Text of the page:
Kusto Detective Season 2 Case 5 - Blast into the past

Kusto Detective Season 2 Case 5 - Blast into the past

In case you're stuck, or if you're not participating in this season and just reading along to gain some KQL skills, I hope that you find use in these notes.


Assignment and data

We start the case by ingesting data into a table named 'StorageArchiveLogs'. The premise is that an interesting podcast recording has been stored in a cloud storage location, but that it was quickly deleted. We're asked to apply our data skills to find remnants of the interview.

Getting our whereabouts

Let's start by taking a look at some of the logs in StorageArchiveLogs.

There are two columns: Timestamp and EventText.

  • The Timestamp column appears to be just that - a timestamp for the event.

  • The EventText column contains a string that appears to have useful details, like the transaction type, a URL, and the action count.

It looks like all of our results are of type "Read blob transaction". That's probably not representative of the entire dataset. Let's see what else there is to work with by excluding these log types from the results.

Great, now we can see that there are also logs of types "Delete blob transaction" and "Create blob transaction".

  • The "Delete blob transaction" logs contain only the URL of the blob that was removed.

  • The "Create blob transaction" logs, however, also contain a second URL for the location of the backup of the blob.

Very interesting! I think we're ready to get started.


I suspect that we need to look for a blob that was created and then quickly deleted.

First, I will parse the EventText column using the parse operator. Overall, we should take the path of least resistance, and use our creativity! I opted to use a combination of the simple parsing mode of the parse operator and a function that I don't think sees a lot of use (but is very useful!): the minif aggregation function.

Click here for full KQL
StorageArchiveLogs | parse EventText with OperationType ```: '``` BlobURL ```' ``` ExtraDetails | summarize CreationTime = minif(Timestamp, OperationType == 'Create blob transaction'), DeletionTime = minif(Timestamp, OperationType == 'Delete blob transaction'), make_set(ExtraDetails) by BlobURL | extend LifeTime = DeletionTime - CreationTime | where isnotempty(LifeTime) | top 5 by LifeTime asc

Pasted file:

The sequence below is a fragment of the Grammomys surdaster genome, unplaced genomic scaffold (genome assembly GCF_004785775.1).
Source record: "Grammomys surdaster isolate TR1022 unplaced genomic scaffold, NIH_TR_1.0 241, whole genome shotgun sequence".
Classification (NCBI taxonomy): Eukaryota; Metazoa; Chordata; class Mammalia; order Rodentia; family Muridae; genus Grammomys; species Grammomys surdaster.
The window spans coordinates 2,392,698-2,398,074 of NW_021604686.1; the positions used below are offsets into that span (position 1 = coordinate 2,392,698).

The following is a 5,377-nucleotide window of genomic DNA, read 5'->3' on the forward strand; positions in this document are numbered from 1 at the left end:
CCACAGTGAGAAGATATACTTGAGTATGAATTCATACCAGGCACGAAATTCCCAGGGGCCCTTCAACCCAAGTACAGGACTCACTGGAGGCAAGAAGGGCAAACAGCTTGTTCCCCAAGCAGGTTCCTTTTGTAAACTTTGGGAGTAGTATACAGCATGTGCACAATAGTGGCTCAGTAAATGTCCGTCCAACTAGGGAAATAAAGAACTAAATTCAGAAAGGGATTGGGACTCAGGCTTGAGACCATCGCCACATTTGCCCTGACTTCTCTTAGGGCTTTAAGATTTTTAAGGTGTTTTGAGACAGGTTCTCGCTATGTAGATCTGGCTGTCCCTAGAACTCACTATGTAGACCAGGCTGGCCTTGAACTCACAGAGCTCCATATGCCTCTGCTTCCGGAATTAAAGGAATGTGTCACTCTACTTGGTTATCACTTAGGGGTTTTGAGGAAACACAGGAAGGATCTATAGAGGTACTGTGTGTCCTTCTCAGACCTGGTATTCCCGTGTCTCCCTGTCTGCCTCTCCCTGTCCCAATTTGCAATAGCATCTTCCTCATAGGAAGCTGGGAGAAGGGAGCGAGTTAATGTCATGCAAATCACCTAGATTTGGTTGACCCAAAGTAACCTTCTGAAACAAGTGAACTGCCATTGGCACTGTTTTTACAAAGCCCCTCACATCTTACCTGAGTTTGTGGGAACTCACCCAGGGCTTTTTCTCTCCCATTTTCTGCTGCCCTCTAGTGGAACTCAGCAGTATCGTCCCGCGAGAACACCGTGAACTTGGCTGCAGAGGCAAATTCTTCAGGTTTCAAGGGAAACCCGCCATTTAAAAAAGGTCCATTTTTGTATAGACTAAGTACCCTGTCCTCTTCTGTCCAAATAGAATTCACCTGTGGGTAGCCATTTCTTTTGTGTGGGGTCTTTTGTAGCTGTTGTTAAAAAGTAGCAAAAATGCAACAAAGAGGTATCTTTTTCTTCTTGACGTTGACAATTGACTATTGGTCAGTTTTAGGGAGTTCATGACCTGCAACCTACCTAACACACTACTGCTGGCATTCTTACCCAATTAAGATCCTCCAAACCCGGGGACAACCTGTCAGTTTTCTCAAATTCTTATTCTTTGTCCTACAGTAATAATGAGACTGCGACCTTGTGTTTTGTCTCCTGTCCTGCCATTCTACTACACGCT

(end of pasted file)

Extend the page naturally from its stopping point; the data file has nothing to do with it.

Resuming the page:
In the parse operator, you'll notice that I've opted to use triple backticks. This is my preference for difficult strings that contain characters like ', ", or newlines. I'm extracting three new columns: OperationType, BlobURL, and ExtraDetails.

For my solution, I've decided to focus on the difference between a blob's creation and deletion times. I've called this new column "LifeTime", which is calculated as the difference between the first Delete and Create transactions for a BlobURL. I'm using the make_set aggregation function to include the unique values of ExtraDetails in the output of the search.

Next, I'm filtering out any rows that don't have a LifeTime value, which will be the case for blobs that haven't been deleted (yet). And lastly, I'm using the top operator with the asc parameter to surface the 5 results with the lowest LifeTime value.

If we examine the results, one of them certainly stands out. It seems that this blob was removed 6 minutes after it was created! Very suspicious... We can also infer from the file extension that it is likely a video file, which aligns with the assignment.

When we look at the interesting result more closely, we can see that one of the ExtraDetails values for this blob includes a second URL. This supposedly links to the location of a backup of the file. I wonder... could that backup still be accessible?

Oh yes, and that's the flag! I immediately watched the video. Kudos to the Kusto Detective team, as they really went all-out this time to create an informative and funny 'podcast episode'! The content is indeed very exciting, and I encourage you to take a look. Here is the link: https://storagebackup.azureedge.net/okeexeghsqwmda/vyskl/jqfovf.mp4.